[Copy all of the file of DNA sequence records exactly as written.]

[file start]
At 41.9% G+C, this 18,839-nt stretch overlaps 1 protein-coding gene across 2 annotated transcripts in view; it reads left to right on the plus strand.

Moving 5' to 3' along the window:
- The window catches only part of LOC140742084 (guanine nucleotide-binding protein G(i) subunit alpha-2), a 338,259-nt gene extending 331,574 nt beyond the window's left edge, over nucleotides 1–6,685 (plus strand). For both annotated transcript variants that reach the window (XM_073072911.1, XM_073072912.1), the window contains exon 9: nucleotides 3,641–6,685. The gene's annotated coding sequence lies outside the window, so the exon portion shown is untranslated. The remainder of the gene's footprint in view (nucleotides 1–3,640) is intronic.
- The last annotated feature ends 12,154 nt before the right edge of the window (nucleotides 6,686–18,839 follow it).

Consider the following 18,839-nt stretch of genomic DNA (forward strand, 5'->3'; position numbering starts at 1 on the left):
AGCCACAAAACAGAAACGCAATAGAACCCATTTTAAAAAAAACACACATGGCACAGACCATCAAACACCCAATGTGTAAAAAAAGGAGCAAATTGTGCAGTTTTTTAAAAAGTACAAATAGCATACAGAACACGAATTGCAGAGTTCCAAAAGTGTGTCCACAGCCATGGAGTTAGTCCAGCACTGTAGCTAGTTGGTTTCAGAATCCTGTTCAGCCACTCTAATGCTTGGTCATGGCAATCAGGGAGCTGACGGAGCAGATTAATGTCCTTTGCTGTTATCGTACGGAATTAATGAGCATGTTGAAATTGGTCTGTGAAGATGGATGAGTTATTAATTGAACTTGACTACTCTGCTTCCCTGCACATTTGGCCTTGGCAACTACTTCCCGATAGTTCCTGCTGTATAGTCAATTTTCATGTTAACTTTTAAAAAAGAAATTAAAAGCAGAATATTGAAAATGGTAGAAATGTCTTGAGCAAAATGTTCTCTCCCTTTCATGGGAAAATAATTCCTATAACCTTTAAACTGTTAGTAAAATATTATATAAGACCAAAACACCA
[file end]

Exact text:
At 41.9% G+C, this 18,839-nt stretch overlaps 1 protein-coding gene across 2 annotated transcripts in view; it reads left to right on the plus strand.

Moving 5' to 3' along the window:
- The window catches only part of LOC140742084 (guanine nucleotide-binding protein G(i) subunit alpha-2), a 338,259-nt gene extending 331,574 nt beyond the window's left edge, over nucleotides 1–6,685 (plus strand). For both annotated transcript variants that reach the window (XM_073072911.1, XM_073072912.1), the window contains exon 9: nucleotides 3,641–6,685. The gene's annotated coding sequence lies outside the window, so the exon portion shown is untranslated. The remainder of the gene's footprint in view (nucleotides 1–3,640) is intronic.
- The last annotated feature ends 12,154 nt before the right edge of the window (nucleotides 6,686–18,839 follow it).

Consider the following 18,839-nt stretch of genomic DNA (forward strand, 5'->3'; position numbering starts at 1 on the left):
AGCCACAAAACAGAAACGCAATAGAACCCATTTTAAAAAAAACACACATGGCACAGACCATCAAACACCCAATGTGTAAAAAAAGGAGCAAATTGTGCAGTTTTTTAAAAAGTACAAATAGCATACAGAACACGAATTGCAGAGTTCCAAAAGTGTGTCCACAGCCATGGAGTTAGTCCAGCACTGTAGCTAGTTGGTTTCAGAATCCTGTTCAGCCACTCTAATGCTTGGTCATGGCAATCAGGGAGCTGACGGAGCAGATTAATGTCCTTTGCTGTTATCGTACGGAATTAATGAGCATGTTGAAATTGGTCTGTGAAGATGGATGAGTTATTAATTGAACTTGACTACTCTGCTTCCCTGCACATTTGGCCTTGGCAACTACTTCCCGATAGTTCCTGCTGTATAGTCAATTTTCATGTTAACTTTTAAAAAAGAAATTAAAAGCAGAATATTGAAAATGGTAGAAATGTCTTGAGCAAAATGTTCTCTCCCTTTCATGGGAAAATAATTCCTATAACCTTTAAACTGTTAGTAAAATATTATATAAGACCAAAACACCA